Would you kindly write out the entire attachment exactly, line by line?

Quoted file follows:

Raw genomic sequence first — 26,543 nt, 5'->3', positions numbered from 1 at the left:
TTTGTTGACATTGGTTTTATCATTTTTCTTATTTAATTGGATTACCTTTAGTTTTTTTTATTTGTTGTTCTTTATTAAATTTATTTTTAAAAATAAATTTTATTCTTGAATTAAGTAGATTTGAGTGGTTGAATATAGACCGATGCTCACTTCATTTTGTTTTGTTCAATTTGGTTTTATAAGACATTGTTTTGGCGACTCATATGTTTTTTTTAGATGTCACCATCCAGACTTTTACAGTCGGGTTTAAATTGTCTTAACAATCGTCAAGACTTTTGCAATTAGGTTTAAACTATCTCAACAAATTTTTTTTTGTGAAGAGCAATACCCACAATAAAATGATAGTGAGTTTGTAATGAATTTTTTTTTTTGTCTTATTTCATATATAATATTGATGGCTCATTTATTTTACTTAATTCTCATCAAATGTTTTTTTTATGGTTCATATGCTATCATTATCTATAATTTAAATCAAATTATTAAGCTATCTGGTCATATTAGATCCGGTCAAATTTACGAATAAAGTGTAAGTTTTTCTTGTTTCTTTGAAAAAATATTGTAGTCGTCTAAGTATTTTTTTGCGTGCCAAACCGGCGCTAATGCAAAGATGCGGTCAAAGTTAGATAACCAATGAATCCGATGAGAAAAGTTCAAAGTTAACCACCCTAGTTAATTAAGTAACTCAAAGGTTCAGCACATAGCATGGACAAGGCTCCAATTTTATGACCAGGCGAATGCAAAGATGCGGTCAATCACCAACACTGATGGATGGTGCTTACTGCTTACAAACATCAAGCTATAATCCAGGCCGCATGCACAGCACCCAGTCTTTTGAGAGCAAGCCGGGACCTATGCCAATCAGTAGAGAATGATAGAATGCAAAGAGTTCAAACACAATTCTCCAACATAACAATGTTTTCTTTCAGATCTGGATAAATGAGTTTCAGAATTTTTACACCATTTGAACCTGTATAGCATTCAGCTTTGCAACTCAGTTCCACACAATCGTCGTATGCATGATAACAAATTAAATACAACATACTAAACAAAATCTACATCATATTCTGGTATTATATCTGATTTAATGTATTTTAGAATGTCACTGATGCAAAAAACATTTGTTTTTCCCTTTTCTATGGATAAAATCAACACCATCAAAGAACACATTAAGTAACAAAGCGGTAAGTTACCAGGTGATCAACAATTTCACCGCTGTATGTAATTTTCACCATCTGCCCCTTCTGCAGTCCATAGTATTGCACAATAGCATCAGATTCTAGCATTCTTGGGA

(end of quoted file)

Raw genomic sequence first — 26,543 nt, 5'->3', positions numbered from 1 at the left:
TTTGTTGACATTGGTTTTATCATTTTTCTTATTTAATTGGATTACCTTTAGTTTTTTTTATTTGTTGTTCTTTATTAAATTTATTTTTAAAAATAAATTTTATTCTTGAATTAAGTAGATTTGAGTGGTTGAATATAGACCGATGCTCACTTCATTTTGTTTTGTTCAATTTGGTTTTATAAGACATTGTTTTGGCGACTCATATGTTTTTTTTAGATGTCACCATCCAGACTTTTACAGTCGGGTTTAAATTGTCTTAACAATCGTCAAGACTTTTGCAATTAGGTTTAAACTATCTCAACAAATTTTTTTTTGTGAAGAGCAATACCCACAATAAAATGATAGTGAGTTTGTAATGAATTTTTTTTTTTGTCTTATTTCATATATAATATTGATGGCTCATTTATTTTACTTAATTCTCATCAAATGTTTTTTTTATGGTTCATATGCTATCATTATCTATAATTTAAATCAAATTATTAAGCTATCTGGTCATATTAGATCCGGTCAAATTTACGAATAAAGTGTAAGTTTTTCTTGTTTCTTTGAAAAAATATTGTAGTCGTCTAAGTATTTTTTTGCGTGCCAAACCGGCGCTAATGCAAAGATGCGGTCAAAGTTAGATAACCAATGAATCCGATGAGAAAAGTTCAAAGTTAACCACCCTAGTTAATTAAGTAACTCAAAGGTTCAGCACATAGCATGGACAAGGCTCCAATTTTATGACCAGGCGAATGCAAAGATGCGGTCAATCACCAACACTGATGGATGGTGCTTACTGCTTACAAACATCAAGCTATAATCCAGGCCGCATGCACAGCACCCAGTCTTTTGAGAGCAAGCCGGGACCTATGCCAATCAGTAGAGAATGATAGAATGCAAAGAGTTCAAACACAATTCTCCAACATAACAATGTTTTCTTTCAGATCTGGATAAATGAGTTTCAGAATTTTTACACCATTTGAACCTGTATAGCATTCAGCTTTGCAACTCAGTTCCACACAATCGTCGTATGCATGATAACAAATTAAATACAACATACTAAACAAAATCTACATCATATTCTGGTATTATATCTGATTTAATGTATTTTAGAATGTCACTGATGCAAAAAACATTTGTTTTTCCCTTTTCTATGGATAAAATCAACACCATCAAAGAACACATTAAGTAACAAAGCGGTAAGTTACCAGGTGATCAACAATTTCACCGCTGTATGTAATTTTCACCATCTGCCCCTTCTGCAGTCCATAGTATTGCACAATAGCATCAGATTCTAGCATTCTTGGGA